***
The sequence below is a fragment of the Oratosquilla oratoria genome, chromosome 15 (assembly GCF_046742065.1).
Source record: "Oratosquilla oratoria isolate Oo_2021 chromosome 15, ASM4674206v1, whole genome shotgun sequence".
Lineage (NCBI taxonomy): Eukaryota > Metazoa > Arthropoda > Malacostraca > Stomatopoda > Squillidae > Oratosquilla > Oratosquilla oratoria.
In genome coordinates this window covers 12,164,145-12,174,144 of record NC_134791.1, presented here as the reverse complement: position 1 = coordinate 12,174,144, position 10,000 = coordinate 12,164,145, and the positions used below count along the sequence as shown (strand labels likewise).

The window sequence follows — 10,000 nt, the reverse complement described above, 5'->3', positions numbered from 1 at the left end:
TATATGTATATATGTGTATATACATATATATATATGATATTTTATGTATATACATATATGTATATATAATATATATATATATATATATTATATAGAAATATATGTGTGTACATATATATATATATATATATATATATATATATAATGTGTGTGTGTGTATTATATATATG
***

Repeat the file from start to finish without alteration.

The sequence below is a fragment of the Oratosquilla oratoria genome, chromosome 15 (assembly GCF_046742065.1).
Source record: "Oratosquilla oratoria isolate Oo_2021 chromosome 15, ASM4674206v1, whole genome shotgun sequence".
Lineage (NCBI taxonomy): Eukaryota > Metazoa > Arthropoda > Malacostraca > Stomatopoda > Squillidae > Oratosquilla > Oratosquilla oratoria.
In genome coordinates this window covers 12,164,145-12,174,144 of record NC_134791.1, presented here as the reverse complement: position 1 = coordinate 12,174,144, position 10,000 = coordinate 12,164,145, and the positions used below count along the sequence as shown (strand labels likewise).

The window sequence follows — 10,000 nt, the reverse complement described above, 5'->3', positions numbered from 1 at the left end:
TATATGTATATATGTGTATATACATATATATATATGATATTTTATGTATATACATATATGTATATATAATATATATATATATATATATTATATAGAAATATATGTGTGTACATATATATATATATATATATATATATATATATAATGTGTGTGTGTGTATTATATATATG